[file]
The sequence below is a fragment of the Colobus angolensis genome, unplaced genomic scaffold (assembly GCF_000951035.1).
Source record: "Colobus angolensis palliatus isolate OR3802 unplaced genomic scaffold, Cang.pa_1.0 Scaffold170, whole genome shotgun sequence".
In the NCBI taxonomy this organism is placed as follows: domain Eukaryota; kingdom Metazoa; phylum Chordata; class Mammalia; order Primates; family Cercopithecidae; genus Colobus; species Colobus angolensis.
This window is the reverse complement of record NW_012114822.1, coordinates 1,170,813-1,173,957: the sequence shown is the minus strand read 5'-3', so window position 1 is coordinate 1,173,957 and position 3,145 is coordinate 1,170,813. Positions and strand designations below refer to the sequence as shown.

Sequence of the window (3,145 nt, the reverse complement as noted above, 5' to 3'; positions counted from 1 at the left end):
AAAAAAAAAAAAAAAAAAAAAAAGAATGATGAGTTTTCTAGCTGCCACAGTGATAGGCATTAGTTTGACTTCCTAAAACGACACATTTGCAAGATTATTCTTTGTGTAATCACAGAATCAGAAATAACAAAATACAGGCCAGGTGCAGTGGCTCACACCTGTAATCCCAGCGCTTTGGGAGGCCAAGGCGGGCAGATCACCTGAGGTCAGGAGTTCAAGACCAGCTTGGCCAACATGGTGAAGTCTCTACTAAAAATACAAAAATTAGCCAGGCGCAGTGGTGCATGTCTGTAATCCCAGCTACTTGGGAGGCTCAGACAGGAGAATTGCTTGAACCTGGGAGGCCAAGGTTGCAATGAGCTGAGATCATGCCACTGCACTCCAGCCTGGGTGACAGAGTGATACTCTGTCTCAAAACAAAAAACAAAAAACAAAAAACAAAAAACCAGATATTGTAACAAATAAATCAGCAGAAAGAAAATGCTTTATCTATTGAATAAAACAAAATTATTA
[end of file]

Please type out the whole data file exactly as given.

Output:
The sequence below is a fragment of the Colobus angolensis genome, unplaced genomic scaffold (assembly GCF_000951035.1).
Source record: "Colobus angolensis palliatus isolate OR3802 unplaced genomic scaffold, Cang.pa_1.0 Scaffold170, whole genome shotgun sequence".
In the NCBI taxonomy this organism is placed as follows: domain Eukaryota; kingdom Metazoa; phylum Chordata; class Mammalia; order Primates; family Cercopithecidae; genus Colobus; species Colobus angolensis.
This window is the reverse complement of record NW_012114822.1, coordinates 1,170,813-1,173,957: the sequence shown is the minus strand read 5'-3', so window position 1 is coordinate 1,173,957 and position 3,145 is coordinate 1,170,813. Positions and strand designations below refer to the sequence as shown.

Sequence of the window (3,145 nt, the reverse complement as noted above, 5' to 3'; positions counted from 1 at the left end):
AAAAAAAAAAAAAAAAAAAAAAAGAATGATGAGTTTTCTAGCTGCCACAGTGATAGGCATTAGTTTGACTTCCTAAAACGACACATTTGCAAGATTATTCTTTGTGTAATCACAGAATCAGAAATAACAAAATACAGGCCAGGTGCAGTGGCTCACACCTGTAATCCCAGCGCTTTGGGAGGCCAAGGCGGGCAGATCACCTGAGGTCAGGAGTTCAAGACCAGCTTGGCCAACATGGTGAAGTCTCTACTAAAAATACAAAAATTAGCCAGGCGCAGTGGTGCATGTCTGTAATCCCAGCTACTTGGGAGGCTCAGACAGGAGAATTGCTTGAACCTGGGAGGCCAAGGTTGCAATGAGCTGAGATCATGCCACTGCACTCCAGCCTGGGTGACAGAGTGATACTCTGTCTCAAAACAAAAAACAAAAAACAAAAAACAAAAAACCAGATATTGTAACAAATAAATCAGCAGAAAGAAAATGCTTTATCTATTGAATAAAACAAAATTATTA